I’ll start this critique by saying that this game is not even near perfection as some of you might have heard/read elsewhere. If you expected a blog post full of praise, flowers and wide-eyed bunnies you are in for a dissappointment, however if you are interested in reading a wall of text about the acomplishments and flaws this game has, please continue reading.
I’m hesitant about calling this a “review” since I’m not trying to sell the game to anybody; I’m just going to elaborate primarily on the flaws that draw it back. Hence, the use of the word “critique”. I’m pretty sure most of you already know why this is such a fantastic game even if you haven’t played it yet, nonetheless I’ll elaborate on the positive features at the end of this series of posts because I just love hearing myself talk about something I’m passionate about. No, really.
Let me get the technical issues out of the way first. There’s an incredible amount of bugs in every single corner, be it dialog options that you shouldn’t get, copied NPCs that don’t belong in their current place, NPCs going hostile for no reason, broken quests, broken rewards, crashing during combat and every other not so annoying issues I’m forgetting at the moment. The patch that was later released fixed quite a few of these bugs, and introduced some others (oh the irony). If it were not for the fact that I save every few seconds, then I would be really pissed off by all the technical issues. As it is though, it’s just an annoying detail.
Some high percentage of games start with something interesting and compelling that grabs the player by the ba… throat and doesn’t release for at least half an hour. Fallout is not such a game, apart from the excelent cutscenes the gameplay starts rather bland, playing as the chosen one you are tasked to do a dungeon crawl through the “Temple of Trails”. Except for the final challenge of the temple, everything else feels bland and almost like a waste of time. This section could be seen as a way of introducing the player to the game’s mechanics sort of like a tutorial. Believe it or not, it’s good that it starts slow, testing your combat skills since there is the very possible chance of you making a character with the combat prowess of a wet noodle, something you should avoid at all costs unless you want to save and load constantly like I do. So, make a character, test his/her abilities and then start a new game making the required modifications to the stats, repeat this process until you’ve got something that can stand it’s own in combat and isn’t as intelligent and charismatic as a rotten lettuce.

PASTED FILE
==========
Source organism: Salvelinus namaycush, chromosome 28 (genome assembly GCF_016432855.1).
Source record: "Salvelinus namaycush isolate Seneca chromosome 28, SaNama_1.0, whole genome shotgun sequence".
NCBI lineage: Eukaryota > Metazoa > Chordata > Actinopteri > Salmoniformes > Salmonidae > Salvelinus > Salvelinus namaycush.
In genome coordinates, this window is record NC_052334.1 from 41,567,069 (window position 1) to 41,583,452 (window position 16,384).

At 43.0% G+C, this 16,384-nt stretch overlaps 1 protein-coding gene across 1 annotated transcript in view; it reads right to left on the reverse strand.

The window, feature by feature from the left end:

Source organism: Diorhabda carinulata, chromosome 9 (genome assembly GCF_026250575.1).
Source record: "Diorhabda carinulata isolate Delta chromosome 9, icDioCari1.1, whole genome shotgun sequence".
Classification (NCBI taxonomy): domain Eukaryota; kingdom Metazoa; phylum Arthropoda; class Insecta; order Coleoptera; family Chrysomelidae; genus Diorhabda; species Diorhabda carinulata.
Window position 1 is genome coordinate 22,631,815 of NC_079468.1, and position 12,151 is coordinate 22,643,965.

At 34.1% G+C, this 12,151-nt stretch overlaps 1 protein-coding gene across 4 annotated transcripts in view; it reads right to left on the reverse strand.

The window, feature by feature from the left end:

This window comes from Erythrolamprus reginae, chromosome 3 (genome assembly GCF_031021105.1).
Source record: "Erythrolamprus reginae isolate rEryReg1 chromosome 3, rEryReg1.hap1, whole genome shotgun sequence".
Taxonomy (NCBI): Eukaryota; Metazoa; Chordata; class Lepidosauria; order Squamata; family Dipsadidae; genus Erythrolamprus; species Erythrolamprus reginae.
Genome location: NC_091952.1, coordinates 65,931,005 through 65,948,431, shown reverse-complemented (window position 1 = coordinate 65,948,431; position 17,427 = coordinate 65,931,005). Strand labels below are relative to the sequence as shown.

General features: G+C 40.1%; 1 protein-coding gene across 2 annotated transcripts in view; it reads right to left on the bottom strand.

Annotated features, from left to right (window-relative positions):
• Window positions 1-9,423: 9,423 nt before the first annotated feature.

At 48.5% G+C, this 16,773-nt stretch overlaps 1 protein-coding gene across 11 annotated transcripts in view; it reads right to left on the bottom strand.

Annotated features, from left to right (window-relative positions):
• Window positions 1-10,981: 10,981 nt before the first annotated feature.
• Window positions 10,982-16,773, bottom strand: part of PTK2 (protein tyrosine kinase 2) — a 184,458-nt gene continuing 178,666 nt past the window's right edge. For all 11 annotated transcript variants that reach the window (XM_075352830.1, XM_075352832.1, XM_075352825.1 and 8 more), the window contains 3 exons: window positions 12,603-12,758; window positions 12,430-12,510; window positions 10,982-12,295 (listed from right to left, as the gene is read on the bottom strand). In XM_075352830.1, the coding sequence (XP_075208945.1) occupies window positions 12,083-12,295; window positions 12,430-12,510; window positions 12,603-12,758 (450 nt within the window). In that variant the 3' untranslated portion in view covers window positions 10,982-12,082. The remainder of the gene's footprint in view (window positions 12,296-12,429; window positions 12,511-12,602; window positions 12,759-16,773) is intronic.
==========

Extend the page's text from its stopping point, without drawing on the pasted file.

Anyways, in the temple you kill some ants and scorpions, disable some traps, grab everything that is not nailed down to the floor if you feel like it and have an exchange of fists with a buddy guard at the end to prove your worth. You can actually avoid the combat, and just steal the key that opens the door leading to the town of Arroyo, the problem here lays on the fact that it’s a lot more convenient to steal the key from the guard because you avoid wasting your time and the exp gained is virtually the same (or even better, I don’t remember well). Not to mention that if you fight you have to run all the way back to get your items back.
Every single town/place has a very united and informed population. I’m very intrigued by the method of telepathic conversations the people in Fallout 2 must have because there are some instances were I swear there’s no other way to explain the situations and behaviors. Imagine for a moment that you are walking down the street and decide to gently punch somebody in the shoulder for no damage because they are blocking your path and won’t move no matter what you do. You hit or miss, it doesn’t matter, what you’ve done is the epitomy of evil and you should be punished with a passion. A massive telepathic shout for help must be triggered when you hit a bystander, because suddenly every single person in the freaking city is either running away from you or charging your way, waving torches and pitchforks in the air while frothing at the mouth, screaming for your blood. The next thing you know, you are running for your life while being shot at with shotguns and SMGs. The same thing happens when you try and fail to pickpocket somebody, even when you are putting an item on their pocket instead of taking one. So, don’t try to slip money on someone’s pocket because you might end up with a face full of lead.
Here I’ve only touched on some of the issues of Fallout 2, next week or sooner I’ll be posting a second part of this critique continuing with the negative aspects and explaining some of the overall design flaws further. I think it should be important to note that I’m only 40% through the game, but I think it’s not likely I’ll find other important aspects I haven’t seen already. Otherwise, I’ll just make yet another post on the subject, so it’s a win/win situation.